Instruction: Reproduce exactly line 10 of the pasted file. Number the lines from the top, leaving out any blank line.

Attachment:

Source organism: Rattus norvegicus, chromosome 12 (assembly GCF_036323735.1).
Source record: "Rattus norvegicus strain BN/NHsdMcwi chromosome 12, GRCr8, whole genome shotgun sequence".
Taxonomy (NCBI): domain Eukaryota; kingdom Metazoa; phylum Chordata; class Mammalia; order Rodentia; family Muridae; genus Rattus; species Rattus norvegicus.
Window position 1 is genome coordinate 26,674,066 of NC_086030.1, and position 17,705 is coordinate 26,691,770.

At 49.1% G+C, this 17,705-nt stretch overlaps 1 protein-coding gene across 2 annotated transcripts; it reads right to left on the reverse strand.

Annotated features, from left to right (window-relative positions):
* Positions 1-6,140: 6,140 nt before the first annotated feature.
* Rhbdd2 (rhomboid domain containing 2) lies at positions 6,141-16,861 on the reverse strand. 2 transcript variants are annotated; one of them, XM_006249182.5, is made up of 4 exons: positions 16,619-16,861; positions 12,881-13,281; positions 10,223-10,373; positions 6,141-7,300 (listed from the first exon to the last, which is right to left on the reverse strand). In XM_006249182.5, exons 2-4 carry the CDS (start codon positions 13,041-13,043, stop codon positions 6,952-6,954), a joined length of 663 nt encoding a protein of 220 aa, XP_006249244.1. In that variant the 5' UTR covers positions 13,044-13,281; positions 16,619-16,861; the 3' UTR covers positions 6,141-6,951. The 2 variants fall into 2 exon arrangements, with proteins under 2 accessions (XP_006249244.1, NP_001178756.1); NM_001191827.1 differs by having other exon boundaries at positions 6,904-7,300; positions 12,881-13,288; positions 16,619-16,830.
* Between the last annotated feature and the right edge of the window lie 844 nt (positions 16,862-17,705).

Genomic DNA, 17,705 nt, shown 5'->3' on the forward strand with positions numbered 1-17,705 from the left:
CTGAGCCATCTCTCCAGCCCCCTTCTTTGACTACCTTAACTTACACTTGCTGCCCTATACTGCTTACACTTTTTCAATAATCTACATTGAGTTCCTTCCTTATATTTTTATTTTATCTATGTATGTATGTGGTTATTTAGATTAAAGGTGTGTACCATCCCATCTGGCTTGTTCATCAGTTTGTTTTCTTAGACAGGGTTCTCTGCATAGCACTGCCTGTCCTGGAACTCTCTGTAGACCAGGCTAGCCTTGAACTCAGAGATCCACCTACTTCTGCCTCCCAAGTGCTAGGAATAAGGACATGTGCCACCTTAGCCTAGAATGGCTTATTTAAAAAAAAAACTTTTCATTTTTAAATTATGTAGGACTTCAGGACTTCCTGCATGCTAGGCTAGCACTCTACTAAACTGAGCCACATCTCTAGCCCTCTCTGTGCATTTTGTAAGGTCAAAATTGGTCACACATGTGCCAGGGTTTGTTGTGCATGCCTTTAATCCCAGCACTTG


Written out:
Genomic DNA, 17,705 nt, shown 5'->3' on the forward strand with positions numbered 1-17,705 from the left: